I'm learning tail recursion and I'm having some difficulties in determining whether my function is tail recursive or not (mainly on functions which I use another function).

I've implemented the two following functions but I'm not so sure if they are tail recursive or not.

The first one is a function to concatenate two lists.

```
conca list [] = list
conca [] result = result
conca (h:t) result = conca (init (h:t)) ( last(h:t):result )
concatenate::[a]->[a]->[a]
concatenate list1 list2 = conca list1 list2
```

The computations in the function are processed before the recursive call, but its using last and init, which aren't tail recursive ( I checked their definition in http://ww2.cs.mu.oz.au/172/Haskell/tourofprelude.html )

The second function is to remove the first occurrence of a given number in a given list.

```
invert [] result = result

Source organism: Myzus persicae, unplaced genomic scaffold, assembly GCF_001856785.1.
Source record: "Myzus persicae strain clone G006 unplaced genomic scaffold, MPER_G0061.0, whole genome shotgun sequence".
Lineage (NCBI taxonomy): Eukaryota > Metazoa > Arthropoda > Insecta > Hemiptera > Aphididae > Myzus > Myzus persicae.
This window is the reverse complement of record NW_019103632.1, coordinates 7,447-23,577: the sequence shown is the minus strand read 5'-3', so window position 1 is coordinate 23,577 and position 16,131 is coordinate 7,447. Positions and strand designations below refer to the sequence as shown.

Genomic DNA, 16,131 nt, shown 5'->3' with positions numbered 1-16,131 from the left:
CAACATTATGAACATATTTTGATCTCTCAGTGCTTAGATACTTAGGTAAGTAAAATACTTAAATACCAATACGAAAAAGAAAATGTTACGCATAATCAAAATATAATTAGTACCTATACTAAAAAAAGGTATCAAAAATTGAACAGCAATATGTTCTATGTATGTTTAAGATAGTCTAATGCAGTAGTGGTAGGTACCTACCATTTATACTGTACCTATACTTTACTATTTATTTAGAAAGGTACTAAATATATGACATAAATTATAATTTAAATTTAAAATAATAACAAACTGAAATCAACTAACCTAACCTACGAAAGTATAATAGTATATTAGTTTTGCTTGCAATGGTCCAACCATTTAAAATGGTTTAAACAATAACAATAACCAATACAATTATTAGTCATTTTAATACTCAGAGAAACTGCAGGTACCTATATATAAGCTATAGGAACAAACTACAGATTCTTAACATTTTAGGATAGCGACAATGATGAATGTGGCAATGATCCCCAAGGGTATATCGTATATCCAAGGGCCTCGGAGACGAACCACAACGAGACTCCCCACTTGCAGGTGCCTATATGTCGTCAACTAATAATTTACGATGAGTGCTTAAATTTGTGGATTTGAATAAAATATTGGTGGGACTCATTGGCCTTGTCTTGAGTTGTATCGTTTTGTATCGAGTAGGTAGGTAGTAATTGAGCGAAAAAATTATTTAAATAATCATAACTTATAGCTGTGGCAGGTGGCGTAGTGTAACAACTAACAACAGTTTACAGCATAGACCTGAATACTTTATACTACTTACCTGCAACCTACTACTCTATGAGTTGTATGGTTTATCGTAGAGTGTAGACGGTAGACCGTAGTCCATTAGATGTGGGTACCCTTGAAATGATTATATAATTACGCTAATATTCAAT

invert (h:t) result = invert t (h:result)
remov n [] aux result = invert result []
remov n (h:t) aux result
| aux==1 = remov n t 1 (h:result)
| n==h = remov n t 1 (result)
| otherwise = remov n t 0 (h:result)
remove n list = remov n list 0 []
```

The parameter aux (which can assume 0 or 1 as value) is being used to mark if the ocurrence has been removed or not.

In the remove function while the partial result is passed down through the recursive call the list is being inverted, upon the end the list is without the first ocurrence but upside-down, thus it have to be inverted to be returned as a result.

`init`

and`last`

a lot is a disaster! – AndrewC Dec 19 '12 at 2:45`init`

and`last`

both traverse the entire list, so areO(n)operations.`head`

and`tail`

areO(1), so much better to use, but you can get those by pattern matching. The standard definition of`(++)`

says`(x:xs) ++ ys = x:(xs ++ ys)`

, a classic efficient non-tail recursive lazy function which produces the head of the result immediately. – AndrewC Dec 19 '12 at 3:29